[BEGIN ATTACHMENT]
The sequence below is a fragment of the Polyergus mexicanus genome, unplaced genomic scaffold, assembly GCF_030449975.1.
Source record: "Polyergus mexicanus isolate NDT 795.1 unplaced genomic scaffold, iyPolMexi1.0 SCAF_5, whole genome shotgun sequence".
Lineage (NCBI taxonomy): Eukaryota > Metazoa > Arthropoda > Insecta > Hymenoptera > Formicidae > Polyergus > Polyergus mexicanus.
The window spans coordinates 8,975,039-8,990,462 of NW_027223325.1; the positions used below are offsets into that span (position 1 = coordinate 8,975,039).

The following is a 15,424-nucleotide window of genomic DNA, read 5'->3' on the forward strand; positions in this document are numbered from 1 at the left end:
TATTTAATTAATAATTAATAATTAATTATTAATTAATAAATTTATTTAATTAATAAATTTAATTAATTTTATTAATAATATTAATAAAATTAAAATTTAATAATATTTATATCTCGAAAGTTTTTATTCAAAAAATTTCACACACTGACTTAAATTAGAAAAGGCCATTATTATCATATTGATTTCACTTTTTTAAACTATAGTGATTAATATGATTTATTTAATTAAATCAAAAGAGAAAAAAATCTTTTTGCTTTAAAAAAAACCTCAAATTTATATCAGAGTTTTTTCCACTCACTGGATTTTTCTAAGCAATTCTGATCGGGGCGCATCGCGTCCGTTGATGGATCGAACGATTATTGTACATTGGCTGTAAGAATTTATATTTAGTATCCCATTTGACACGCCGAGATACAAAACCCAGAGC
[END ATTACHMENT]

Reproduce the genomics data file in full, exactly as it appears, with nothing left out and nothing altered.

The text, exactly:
The sequence below is a fragment of the Polyergus mexicanus genome, unplaced genomic scaffold, assembly GCF_030449975.1.
Source record: "Polyergus mexicanus isolate NDT 795.1 unplaced genomic scaffold, iyPolMexi1.0 SCAF_5, whole genome shotgun sequence".
Lineage (NCBI taxonomy): Eukaryota > Metazoa > Arthropoda > Insecta > Hymenoptera > Formicidae > Polyergus > Polyergus mexicanus.
The window spans coordinates 8,975,039-8,990,462 of NW_027223325.1; the positions used below are offsets into that span (position 1 = coordinate 8,975,039).

The following is a 15,424-nucleotide window of genomic DNA, read 5'->3' on the forward strand; positions in this document are numbered from 1 at the left end:
TATTTAATTAATAATTAATAATTAATTATTAATTAATAAATTTATTTAATTAATAAATTTAATTAATTTTATTAATAATATTAATAAAATTAAAATTTAATAATATTTATATCTCGAAAGTTTTTATTCAAAAAATTTCACACACTGACTTAAATTAGAAAAGGCCATTATTATCATATTGATTTCACTTTTTTAAACTATAGTGATTAATATGATTTATTTAATTAAATCAAAAGAGAAAAAAATCTTTTTGCTTTAAAAAAAACCTCAAATTTATATCAGAGTTTTTTCCACTCACTGGATTTTTCTAAGCAATTCTGATCGGGGCGCATCGCGTCCGTTGATGGATCGAACGATTATTGTACATTGGCTGTAAGAATTTATATTTAGTATCCCATTTGACACGCCGAGATACAAAACCCAGAGC